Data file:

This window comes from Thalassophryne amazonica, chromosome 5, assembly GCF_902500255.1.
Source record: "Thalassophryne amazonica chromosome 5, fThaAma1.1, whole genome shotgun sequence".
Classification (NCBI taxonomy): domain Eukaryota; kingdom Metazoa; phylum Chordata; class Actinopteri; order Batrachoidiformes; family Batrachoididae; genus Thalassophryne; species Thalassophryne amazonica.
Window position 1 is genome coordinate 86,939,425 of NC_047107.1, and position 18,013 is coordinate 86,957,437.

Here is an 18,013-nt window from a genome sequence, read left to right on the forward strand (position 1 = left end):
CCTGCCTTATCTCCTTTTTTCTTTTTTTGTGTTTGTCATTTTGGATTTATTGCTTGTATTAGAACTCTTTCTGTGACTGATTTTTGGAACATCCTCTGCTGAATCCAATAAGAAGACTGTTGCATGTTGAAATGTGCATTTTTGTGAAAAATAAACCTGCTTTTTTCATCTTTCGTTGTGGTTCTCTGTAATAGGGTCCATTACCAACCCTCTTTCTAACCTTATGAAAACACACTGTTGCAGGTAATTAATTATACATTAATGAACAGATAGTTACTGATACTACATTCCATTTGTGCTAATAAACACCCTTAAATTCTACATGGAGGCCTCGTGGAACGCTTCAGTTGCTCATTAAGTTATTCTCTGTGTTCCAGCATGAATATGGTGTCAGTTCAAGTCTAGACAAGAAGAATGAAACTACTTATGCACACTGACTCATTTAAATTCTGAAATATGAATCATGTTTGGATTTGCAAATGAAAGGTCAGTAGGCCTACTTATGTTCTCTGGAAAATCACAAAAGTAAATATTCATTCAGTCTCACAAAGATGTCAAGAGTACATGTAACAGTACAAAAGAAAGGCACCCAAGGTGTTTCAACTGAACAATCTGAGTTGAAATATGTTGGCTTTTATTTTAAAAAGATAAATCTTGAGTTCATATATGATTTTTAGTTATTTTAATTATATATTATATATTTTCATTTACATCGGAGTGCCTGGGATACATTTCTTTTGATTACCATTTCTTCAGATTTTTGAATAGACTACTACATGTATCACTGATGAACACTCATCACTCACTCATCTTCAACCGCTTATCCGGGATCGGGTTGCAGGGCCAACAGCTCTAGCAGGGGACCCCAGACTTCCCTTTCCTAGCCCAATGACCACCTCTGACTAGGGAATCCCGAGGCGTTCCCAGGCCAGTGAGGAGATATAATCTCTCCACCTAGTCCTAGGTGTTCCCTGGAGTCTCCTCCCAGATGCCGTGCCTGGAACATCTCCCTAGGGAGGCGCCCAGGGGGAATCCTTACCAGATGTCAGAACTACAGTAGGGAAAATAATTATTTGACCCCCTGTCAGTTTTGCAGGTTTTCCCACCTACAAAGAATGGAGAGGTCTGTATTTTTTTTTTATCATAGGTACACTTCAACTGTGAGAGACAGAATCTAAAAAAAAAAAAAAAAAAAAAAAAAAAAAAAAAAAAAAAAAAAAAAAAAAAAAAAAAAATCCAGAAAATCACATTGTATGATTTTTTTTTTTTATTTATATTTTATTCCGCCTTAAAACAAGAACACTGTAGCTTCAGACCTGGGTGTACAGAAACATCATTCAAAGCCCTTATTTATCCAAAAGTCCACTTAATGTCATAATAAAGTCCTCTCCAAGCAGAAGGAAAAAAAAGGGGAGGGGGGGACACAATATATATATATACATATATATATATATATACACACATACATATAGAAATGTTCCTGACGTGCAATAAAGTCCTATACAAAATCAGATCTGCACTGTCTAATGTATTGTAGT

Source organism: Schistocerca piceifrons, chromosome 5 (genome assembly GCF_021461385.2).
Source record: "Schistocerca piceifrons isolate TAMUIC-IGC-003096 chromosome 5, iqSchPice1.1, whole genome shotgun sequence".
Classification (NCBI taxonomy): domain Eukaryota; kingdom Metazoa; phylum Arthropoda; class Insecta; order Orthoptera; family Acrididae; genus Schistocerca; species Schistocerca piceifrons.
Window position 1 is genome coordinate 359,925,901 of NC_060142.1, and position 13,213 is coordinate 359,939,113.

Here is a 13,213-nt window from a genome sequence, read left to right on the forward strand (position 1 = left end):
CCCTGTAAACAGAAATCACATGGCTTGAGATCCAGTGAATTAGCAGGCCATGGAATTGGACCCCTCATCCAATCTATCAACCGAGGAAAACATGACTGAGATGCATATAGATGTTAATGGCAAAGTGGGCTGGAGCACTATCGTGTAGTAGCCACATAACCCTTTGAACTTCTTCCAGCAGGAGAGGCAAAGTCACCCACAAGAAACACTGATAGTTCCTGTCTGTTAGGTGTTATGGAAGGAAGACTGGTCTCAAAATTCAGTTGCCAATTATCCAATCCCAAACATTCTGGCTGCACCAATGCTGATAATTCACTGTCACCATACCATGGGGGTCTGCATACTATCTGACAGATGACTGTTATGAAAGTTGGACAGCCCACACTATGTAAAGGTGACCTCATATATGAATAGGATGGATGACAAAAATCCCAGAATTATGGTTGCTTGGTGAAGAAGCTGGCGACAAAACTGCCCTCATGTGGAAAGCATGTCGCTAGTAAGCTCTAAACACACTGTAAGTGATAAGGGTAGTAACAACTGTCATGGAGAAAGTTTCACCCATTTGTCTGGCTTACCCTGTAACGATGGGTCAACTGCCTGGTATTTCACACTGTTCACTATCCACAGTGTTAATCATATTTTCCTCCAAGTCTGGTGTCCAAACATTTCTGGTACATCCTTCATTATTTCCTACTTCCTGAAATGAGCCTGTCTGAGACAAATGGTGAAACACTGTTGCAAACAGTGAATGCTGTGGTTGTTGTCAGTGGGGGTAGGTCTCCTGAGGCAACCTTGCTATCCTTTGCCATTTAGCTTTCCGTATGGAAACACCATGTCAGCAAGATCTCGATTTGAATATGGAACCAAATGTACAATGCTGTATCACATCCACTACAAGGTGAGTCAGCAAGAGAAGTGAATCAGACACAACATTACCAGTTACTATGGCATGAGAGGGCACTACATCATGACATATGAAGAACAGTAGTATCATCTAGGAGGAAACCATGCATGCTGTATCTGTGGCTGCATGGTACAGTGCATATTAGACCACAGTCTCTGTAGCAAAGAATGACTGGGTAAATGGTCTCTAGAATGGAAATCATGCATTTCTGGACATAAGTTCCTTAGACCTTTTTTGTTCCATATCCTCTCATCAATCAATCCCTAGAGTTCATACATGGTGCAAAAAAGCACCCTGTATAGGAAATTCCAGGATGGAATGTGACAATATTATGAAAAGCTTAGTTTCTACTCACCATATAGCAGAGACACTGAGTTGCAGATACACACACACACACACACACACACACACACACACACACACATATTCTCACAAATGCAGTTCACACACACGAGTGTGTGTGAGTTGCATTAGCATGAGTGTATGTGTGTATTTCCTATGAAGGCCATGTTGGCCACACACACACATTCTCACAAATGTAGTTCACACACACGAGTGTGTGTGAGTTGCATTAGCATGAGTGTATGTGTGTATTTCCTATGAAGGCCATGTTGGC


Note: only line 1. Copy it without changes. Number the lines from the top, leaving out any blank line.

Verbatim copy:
This window comes from Thalassophryne amazonica, chromosome 5, assembly GCF_902500255.1.